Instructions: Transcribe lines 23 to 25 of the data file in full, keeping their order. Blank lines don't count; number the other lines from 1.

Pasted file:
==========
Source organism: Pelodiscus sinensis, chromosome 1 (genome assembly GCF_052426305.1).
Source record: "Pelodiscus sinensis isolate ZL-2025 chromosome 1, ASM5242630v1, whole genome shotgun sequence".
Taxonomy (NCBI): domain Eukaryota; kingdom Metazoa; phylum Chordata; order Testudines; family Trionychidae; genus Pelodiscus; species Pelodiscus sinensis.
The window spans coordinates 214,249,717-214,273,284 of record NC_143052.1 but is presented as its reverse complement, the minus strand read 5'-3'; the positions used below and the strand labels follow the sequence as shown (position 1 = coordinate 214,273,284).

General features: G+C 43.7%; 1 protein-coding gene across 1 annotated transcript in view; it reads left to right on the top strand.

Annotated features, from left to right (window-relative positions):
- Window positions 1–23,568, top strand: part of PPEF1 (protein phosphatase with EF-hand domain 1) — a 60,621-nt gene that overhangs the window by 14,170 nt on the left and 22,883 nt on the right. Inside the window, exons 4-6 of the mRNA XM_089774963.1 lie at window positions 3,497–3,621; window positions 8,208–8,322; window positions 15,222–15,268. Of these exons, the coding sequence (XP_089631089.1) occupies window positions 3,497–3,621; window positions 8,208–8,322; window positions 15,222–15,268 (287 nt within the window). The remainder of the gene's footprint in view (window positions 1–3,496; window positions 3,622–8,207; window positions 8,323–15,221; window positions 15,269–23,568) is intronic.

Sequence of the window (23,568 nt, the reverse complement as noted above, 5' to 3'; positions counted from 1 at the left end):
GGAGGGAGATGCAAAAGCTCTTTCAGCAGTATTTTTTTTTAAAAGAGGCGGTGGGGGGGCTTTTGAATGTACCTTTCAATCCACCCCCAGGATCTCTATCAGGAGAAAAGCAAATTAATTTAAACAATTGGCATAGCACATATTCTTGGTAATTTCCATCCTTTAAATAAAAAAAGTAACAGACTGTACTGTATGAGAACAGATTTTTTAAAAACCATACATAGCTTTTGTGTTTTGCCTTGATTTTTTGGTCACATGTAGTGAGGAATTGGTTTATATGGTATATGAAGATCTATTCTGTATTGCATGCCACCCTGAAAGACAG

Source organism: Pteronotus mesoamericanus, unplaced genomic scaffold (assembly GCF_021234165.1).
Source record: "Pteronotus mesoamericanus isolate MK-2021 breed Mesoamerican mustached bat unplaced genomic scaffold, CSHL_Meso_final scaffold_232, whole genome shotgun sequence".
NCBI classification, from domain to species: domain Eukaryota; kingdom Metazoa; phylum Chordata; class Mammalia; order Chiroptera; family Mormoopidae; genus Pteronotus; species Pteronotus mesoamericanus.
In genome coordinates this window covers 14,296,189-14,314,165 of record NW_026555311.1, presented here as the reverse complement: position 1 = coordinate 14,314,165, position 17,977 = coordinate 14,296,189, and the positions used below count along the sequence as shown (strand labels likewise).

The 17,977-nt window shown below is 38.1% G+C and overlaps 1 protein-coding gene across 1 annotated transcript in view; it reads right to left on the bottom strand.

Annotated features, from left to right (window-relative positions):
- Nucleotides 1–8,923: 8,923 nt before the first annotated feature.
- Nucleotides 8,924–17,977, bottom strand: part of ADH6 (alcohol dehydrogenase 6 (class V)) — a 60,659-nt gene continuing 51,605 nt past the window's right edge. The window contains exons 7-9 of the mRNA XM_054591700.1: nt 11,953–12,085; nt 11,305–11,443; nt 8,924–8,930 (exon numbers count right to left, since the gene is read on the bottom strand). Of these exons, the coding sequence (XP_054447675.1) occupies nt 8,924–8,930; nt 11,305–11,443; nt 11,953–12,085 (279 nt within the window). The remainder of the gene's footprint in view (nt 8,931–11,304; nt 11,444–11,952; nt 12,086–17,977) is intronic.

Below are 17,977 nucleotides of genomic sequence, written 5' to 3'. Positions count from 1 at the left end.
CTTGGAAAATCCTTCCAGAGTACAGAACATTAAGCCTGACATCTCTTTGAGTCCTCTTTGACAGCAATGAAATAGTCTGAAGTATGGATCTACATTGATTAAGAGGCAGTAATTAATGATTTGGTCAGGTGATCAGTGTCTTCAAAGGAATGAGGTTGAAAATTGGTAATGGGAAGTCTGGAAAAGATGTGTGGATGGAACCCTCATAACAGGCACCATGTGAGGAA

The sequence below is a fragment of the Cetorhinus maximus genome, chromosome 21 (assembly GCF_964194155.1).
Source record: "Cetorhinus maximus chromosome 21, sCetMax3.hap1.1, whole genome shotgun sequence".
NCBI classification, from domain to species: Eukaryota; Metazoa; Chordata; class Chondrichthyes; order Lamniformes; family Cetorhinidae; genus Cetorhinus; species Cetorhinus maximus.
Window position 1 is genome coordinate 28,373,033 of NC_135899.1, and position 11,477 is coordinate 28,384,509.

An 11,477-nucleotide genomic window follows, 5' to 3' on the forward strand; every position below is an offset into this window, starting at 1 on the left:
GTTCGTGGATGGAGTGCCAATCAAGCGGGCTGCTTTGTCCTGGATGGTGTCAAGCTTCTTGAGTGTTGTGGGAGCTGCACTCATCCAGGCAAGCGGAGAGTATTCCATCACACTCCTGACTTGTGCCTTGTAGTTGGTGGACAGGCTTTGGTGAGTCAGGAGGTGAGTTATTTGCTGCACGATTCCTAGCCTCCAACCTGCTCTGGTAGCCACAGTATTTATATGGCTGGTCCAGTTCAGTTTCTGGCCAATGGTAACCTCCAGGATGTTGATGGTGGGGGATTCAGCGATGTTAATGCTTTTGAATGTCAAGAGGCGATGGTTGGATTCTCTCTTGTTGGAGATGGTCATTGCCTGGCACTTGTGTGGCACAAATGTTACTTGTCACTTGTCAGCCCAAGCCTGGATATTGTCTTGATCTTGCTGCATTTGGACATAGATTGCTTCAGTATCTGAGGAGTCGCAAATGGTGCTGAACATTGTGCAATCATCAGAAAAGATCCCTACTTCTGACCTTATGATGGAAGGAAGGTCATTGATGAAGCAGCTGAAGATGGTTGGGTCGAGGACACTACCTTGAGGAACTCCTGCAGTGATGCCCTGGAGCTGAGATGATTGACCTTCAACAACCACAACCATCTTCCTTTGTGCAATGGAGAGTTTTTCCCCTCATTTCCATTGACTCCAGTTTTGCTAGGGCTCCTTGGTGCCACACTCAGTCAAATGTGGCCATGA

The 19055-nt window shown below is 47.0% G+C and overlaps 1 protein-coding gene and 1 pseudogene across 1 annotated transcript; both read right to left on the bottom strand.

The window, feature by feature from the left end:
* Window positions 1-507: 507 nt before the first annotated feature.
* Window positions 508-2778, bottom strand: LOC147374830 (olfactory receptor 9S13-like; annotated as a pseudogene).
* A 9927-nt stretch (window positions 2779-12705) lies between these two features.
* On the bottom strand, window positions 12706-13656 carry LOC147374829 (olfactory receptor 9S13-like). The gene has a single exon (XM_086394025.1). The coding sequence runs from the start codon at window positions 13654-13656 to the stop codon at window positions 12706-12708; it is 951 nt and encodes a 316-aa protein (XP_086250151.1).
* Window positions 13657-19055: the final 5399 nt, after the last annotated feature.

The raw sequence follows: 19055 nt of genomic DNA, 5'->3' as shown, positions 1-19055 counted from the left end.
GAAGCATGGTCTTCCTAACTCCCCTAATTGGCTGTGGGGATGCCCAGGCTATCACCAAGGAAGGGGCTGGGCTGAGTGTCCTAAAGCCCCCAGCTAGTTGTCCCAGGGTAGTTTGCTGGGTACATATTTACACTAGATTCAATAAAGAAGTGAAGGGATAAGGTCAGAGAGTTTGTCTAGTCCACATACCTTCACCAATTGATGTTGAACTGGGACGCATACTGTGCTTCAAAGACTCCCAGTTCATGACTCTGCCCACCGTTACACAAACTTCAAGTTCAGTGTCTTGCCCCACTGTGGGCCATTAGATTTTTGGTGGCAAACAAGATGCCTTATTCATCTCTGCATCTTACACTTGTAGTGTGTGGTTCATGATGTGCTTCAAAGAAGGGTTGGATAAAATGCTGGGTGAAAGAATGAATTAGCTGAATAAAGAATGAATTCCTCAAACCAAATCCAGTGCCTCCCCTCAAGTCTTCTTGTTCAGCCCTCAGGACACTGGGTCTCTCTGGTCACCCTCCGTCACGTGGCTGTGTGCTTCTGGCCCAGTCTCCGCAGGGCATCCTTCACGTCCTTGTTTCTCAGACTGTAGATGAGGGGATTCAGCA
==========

Window position 1 is genome coordinate 28,373,033 of NC_135899.1, and position 11,477 is coordinate 28,384,509.

An 11,477-nucleotide genomic window follows, 5' to 3' on the forward strand; every position below is an offset into this window, starting at 1 on the left:
GTTCGTGGATGGAGTGCCAATCAAGCGGGCTGCTTTGTCCTGGATGGTGTCAAGCTTCTTGAGTGTTGTGGGAGCTGCACTCATCCAGGCAAGCGGAGAGTATTCCATCACACTCCTGACTTGTGCCTTGTAGTTGGTGGACAGGCTTTGGTGAGTCAGGAGGTGAGTTATTTGCTGCACGATTCCTAGCCTCCAACCTGCTCTGGTAGCCACAGTATTTATATGGCTGGTCCAGTTCAGTTTCTGGCCAATGGTAACCTCCAGGATGTTGATGGTGGGGGATTCAGCGATGTTAATGCTTTTGAATGTCAAGAGGCGATGGTTGGATTCTCTCTTGTTGGAGATGGTCATTGCCTGGCACTTGTGTGGCACAAATGTTACTTGTCACTTGTCAGCCCAAGCCTGGATATTGTCTTGATCTTGCTGCATTTGGACATAGATTGCTTCAGTATCTGAGGAGTCGCAAATGGTGCTGAACATTGTGCAATCATCAGAAAAGATCCCTACTTCTGACCTTATGATGGAAGGAAGGTCATTGATGAAGCAGCTGAAGATGGTTGGGTCGAGGACACTACCTTGAGGAACTCCTGCAGTGATGCCCTGGAGCTGAGATGATTGACCTTCAACAACCACAACCATCTTCCTTTGTGCAATGGAGAGTTTTTCCCCTCATTTCCATTGACTCCAGTTTTGCTAGGGCTCCTTGGTGCCACACTCAGTCAAATGTGGCCATGA